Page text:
Monday, January 25, 2010

CFP Alert: Paying Attention: Digital Media Cultures and Generational Responsibility

Via the P2P Foundation and Patrick Crogan, of the Digital Cultures Research Centre, a call for papers for an upcoming conference (Sept. 2010) that will likely be of interest to many of you. Here are the details, reproduced in full form the original CFP.
CALL FOR PAPERS: Paying Attention: Digital Media Cultures and Generational Responsibility

A European Science Foundation Research Conference, Linkoping, Sweden 7 – 10th Sept 2010. Organised by the Digital Cultures Research Centre at the University of the West of England.

Chairs:
1. Professor Jonathan Dovey, Director, Digital Cultures Research Centre, University of the West of England
2. Dr Patrick Crogan, Department of Culture, Media and Drama, University of the West of England.


Confirmed Keynote Speakers:
1. Michel Bauwens, Foundation for Peer-to-Peer Alternatives
2. Bernard Stiegler, Director, Institut de recherche et d’innovation, Centre Georges Pompidou
3. Tiziana Terranova, Associate Professor in the Sociology of Communications, Universita di Napoli



‘Paying Attention’ concerns the politics, ethics and aesthetics of the attention economy. This is the social and technical milieu in which web native generations live much of their lives. It will address key questions like: What architectures of power are at work in the attention economy ? How is it building new structures of experience? What kinds of value does this architecture produce? ‘Paying Attention’ encourages dialogue between researchers from the fields of Cultural and New Media Studies, Education, Communications, Economics, Internet studies, Human Computer Interface Studies, Art and Design. It also seeks the input and insights of creative practitioners exploring critical and alternative uses of new media forms and technologies.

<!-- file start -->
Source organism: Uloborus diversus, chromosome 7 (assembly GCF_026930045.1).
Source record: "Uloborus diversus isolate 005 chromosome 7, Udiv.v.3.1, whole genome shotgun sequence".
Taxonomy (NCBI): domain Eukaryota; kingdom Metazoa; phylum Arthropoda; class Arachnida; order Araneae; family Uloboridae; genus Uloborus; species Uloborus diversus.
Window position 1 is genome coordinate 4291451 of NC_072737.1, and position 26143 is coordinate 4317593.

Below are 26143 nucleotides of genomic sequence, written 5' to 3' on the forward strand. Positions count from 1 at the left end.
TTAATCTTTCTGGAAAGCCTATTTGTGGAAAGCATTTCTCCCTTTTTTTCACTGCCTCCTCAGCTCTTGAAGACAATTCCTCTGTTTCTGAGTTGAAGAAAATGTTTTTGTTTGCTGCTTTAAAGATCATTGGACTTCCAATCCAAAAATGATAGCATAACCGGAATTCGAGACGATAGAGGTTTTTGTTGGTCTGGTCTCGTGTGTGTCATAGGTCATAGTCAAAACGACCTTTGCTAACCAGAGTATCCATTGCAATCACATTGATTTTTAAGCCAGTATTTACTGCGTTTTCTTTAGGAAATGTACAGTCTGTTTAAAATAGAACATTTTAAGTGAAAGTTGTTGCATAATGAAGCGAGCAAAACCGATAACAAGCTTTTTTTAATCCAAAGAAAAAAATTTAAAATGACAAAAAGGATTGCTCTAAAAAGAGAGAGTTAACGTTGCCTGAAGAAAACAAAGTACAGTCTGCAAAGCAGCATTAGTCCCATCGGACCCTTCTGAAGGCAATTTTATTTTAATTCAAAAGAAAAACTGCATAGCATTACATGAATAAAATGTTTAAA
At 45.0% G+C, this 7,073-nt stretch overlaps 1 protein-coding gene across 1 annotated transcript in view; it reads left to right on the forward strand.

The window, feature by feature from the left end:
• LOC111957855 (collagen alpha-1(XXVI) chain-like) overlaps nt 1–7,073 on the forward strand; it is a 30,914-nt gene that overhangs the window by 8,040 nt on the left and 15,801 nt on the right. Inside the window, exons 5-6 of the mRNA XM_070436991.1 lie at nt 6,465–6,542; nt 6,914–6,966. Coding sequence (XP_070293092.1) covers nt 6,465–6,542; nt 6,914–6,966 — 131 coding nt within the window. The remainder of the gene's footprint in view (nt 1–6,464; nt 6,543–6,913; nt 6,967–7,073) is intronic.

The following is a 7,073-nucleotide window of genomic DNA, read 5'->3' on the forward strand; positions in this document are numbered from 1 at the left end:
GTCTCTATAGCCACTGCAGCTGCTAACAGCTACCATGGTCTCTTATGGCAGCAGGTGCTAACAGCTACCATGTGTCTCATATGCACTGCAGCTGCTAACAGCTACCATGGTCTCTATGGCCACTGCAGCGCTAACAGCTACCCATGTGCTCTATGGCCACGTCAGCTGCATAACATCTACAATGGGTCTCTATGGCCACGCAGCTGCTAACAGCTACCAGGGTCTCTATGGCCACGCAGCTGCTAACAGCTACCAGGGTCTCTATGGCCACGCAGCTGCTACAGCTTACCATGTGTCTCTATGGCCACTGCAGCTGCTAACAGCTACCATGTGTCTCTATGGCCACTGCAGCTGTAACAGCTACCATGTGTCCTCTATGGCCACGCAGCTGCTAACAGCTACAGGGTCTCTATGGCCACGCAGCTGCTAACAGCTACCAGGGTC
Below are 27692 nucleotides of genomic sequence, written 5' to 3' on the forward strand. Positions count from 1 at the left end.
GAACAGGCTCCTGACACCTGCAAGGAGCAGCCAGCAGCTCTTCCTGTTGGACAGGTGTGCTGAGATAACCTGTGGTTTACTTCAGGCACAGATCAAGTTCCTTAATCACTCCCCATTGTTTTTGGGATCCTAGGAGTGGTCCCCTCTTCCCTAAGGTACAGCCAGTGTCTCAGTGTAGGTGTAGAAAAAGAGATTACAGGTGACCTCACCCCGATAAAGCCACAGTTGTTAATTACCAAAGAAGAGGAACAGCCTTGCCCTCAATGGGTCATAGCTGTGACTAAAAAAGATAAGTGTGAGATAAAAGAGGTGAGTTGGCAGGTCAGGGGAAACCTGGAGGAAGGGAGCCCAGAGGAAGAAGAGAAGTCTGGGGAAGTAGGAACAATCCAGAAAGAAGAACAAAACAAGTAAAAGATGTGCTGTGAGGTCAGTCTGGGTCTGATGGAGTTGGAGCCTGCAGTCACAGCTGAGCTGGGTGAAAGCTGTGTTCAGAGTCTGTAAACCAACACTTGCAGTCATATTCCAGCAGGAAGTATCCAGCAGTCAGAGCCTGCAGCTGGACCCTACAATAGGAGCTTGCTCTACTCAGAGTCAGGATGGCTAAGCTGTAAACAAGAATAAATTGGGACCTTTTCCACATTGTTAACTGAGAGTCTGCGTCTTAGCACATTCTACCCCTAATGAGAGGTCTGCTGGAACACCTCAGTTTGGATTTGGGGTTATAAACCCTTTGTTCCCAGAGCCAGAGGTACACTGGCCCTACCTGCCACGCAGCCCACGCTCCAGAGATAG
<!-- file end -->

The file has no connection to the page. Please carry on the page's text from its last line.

Through an ever-burgeoning technical apparatus of surveying, data mining and internet search-tailoring the attention of individual minds is estimated, costed, marketed, bought and sold. The ‘attention economy’ is enabled by technologies like Google’s web-crawler and search algorithms and agents and all kinds of metadata production. The dominance of this mode of conceiving and calculating attention, above all that of the young, can be seen to be bearing fruit in many national, regional and global phenomena. The traditional values of the public sphere are unmistakably reshaped though these processes.

‘Paying Attention’ is also interested in how practices such as videogaming, P2P Filesharing, pervasive media experimentation, and mobile phone activism also create detours, reinventions and reimaginings of the cultural program to which younger generations are recruited. While there is a concerted effort to commercialise and exploit these spaces according to the demands of the global media industries, web 2.0’s reorientation of social communication practices remains charged with an indeterminate techno-cultural potential which the conference seeks to explore.


Applications